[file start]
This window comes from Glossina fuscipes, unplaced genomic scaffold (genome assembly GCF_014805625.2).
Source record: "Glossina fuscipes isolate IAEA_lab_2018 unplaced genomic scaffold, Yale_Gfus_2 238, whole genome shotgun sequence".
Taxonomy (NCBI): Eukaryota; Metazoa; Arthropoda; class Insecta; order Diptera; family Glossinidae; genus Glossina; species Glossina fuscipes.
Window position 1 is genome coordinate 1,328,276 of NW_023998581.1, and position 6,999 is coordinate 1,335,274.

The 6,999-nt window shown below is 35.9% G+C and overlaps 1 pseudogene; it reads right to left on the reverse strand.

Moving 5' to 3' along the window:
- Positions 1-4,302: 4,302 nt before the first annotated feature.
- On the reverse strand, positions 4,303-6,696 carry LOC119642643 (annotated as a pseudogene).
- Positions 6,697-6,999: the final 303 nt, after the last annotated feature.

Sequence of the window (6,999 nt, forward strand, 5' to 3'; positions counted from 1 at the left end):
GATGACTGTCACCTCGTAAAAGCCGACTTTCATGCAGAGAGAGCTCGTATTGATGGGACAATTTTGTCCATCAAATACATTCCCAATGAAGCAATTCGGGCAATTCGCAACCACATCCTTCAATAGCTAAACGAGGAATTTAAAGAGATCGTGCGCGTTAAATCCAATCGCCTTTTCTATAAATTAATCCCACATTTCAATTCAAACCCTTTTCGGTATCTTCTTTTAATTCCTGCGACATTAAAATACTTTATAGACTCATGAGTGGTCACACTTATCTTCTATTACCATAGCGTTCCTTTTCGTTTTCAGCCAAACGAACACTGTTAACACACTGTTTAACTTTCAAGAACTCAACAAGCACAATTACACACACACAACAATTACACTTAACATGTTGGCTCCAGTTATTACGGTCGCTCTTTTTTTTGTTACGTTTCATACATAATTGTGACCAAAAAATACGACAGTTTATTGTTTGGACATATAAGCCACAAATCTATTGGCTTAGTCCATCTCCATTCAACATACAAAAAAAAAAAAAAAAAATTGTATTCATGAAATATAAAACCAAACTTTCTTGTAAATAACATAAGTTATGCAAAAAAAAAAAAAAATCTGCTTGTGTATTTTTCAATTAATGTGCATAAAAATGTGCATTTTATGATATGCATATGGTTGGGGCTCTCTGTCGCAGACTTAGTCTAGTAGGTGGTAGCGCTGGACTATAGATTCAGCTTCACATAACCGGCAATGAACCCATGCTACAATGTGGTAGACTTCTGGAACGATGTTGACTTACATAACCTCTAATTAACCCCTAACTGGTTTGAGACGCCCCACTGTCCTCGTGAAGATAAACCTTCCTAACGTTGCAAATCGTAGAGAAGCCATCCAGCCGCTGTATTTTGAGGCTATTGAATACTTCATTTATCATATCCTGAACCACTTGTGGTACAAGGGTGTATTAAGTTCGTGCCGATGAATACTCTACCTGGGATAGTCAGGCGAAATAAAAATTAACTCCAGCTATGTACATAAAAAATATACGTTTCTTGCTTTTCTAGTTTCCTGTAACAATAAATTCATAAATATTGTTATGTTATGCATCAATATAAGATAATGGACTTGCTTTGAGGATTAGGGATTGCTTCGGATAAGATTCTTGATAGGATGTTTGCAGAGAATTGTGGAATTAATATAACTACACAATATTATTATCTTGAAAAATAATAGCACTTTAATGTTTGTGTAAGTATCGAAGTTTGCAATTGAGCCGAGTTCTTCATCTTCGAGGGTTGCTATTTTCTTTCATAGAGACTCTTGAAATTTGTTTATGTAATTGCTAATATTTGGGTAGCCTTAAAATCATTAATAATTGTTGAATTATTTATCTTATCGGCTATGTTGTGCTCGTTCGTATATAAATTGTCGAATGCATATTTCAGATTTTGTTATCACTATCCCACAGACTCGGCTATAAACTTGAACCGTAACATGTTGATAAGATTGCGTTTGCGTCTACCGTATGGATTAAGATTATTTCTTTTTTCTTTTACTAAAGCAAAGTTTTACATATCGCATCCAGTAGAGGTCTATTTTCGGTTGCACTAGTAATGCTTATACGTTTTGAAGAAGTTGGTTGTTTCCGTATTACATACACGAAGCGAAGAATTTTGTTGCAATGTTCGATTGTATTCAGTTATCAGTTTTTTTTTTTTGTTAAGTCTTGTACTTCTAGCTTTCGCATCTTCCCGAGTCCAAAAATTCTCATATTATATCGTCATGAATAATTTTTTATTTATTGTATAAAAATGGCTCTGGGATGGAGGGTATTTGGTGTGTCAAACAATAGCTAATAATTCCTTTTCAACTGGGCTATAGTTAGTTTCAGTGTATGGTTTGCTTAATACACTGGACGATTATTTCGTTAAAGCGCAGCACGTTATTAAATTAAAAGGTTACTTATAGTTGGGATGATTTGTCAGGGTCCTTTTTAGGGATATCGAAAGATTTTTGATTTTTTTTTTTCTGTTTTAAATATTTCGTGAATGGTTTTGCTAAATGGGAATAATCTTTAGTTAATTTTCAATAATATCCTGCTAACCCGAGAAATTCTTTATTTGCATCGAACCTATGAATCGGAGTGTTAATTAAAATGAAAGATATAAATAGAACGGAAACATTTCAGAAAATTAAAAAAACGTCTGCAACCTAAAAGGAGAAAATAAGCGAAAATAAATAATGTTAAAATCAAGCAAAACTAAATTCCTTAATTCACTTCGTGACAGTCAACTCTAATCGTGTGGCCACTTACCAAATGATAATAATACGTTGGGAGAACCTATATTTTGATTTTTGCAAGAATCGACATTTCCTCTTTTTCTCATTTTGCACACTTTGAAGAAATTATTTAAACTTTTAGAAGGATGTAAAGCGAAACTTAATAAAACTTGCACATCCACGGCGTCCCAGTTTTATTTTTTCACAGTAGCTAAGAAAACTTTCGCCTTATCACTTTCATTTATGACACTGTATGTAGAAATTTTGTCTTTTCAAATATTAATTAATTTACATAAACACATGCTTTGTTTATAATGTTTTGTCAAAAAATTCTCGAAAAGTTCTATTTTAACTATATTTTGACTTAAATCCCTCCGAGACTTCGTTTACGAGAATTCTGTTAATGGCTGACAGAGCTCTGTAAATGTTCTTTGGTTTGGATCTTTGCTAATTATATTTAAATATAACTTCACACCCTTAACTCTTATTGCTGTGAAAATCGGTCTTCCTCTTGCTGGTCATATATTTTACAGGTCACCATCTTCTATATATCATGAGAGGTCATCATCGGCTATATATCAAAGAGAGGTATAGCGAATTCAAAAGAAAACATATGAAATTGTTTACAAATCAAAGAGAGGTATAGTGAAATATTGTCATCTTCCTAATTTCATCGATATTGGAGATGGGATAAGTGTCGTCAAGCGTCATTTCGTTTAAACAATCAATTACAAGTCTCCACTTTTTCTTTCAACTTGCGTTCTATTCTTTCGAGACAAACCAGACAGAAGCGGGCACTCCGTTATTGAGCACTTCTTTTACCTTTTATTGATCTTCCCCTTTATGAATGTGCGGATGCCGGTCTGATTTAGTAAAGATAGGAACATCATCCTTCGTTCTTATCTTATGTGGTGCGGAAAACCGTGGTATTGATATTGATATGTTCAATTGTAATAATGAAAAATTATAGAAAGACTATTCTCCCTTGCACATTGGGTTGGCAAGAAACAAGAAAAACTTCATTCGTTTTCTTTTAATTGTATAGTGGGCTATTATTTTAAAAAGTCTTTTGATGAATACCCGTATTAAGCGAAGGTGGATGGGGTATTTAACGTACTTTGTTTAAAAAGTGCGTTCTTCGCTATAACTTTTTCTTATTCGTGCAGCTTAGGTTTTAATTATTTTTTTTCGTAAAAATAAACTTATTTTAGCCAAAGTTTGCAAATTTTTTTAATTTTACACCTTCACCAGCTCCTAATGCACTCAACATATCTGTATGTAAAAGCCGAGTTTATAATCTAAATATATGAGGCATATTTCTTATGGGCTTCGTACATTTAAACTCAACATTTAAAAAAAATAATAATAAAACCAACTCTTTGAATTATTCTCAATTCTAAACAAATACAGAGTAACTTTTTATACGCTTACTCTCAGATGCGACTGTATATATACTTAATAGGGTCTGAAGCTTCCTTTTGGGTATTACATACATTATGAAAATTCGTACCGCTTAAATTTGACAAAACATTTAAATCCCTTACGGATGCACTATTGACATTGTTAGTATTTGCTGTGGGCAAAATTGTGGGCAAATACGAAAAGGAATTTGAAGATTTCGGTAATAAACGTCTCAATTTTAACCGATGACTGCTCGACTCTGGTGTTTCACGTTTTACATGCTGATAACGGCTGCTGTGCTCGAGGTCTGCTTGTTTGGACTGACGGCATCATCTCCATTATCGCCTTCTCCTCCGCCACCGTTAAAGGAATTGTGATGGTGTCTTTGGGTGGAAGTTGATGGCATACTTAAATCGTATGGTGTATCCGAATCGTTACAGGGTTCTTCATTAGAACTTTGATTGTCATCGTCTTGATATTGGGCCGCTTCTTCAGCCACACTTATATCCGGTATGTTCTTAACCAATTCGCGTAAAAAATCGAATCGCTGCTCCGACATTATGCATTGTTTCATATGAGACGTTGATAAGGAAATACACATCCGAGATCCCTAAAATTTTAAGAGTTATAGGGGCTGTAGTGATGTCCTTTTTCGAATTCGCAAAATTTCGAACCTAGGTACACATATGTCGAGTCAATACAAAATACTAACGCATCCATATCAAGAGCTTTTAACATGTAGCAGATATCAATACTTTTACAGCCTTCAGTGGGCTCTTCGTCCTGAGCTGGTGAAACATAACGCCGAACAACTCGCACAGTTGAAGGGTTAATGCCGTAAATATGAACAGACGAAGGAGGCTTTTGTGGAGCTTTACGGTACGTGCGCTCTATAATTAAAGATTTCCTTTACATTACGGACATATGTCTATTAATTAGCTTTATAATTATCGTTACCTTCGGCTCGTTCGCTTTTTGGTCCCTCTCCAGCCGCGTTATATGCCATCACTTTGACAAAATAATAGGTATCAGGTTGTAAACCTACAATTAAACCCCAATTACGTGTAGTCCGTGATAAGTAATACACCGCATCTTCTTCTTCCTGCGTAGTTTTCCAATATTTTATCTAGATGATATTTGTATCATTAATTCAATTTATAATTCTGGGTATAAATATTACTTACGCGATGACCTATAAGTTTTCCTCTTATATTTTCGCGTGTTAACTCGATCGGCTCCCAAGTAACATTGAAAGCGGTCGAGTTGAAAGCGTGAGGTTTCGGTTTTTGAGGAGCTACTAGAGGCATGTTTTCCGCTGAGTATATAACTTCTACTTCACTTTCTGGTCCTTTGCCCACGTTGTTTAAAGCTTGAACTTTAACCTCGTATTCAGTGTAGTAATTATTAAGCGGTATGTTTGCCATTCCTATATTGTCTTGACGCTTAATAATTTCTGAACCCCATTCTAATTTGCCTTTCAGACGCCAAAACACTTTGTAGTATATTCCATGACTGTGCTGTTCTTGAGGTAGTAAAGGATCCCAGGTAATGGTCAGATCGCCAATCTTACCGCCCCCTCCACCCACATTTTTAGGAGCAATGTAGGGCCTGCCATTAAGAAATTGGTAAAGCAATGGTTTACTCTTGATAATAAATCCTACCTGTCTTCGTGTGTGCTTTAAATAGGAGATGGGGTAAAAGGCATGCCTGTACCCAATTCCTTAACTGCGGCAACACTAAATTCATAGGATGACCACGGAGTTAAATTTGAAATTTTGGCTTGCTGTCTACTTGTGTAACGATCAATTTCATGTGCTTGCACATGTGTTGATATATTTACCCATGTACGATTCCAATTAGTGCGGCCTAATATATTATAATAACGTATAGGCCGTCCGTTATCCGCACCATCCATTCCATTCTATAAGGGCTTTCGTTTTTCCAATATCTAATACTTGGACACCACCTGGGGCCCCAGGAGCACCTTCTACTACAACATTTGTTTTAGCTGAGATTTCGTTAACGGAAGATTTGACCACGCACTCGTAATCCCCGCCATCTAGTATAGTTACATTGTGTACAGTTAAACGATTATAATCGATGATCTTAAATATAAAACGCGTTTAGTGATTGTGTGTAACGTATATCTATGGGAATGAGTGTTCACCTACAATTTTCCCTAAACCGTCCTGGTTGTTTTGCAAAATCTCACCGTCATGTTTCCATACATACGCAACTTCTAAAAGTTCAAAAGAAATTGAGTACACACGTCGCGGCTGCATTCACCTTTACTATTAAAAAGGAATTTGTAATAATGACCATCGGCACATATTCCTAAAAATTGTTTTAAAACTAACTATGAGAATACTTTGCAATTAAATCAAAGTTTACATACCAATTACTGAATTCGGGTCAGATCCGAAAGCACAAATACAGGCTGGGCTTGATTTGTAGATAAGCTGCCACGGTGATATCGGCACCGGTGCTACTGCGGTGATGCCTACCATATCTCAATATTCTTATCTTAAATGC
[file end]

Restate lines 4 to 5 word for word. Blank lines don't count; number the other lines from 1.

Window position 1 is genome coordinate 1,328,276 of NW_023998581.1, and position 6,999 is coordinate 1,335,274.

The 6,999-nt window shown below is 35.9% G+C and overlaps 1 pseudogene; it reads right to left on the reverse strand.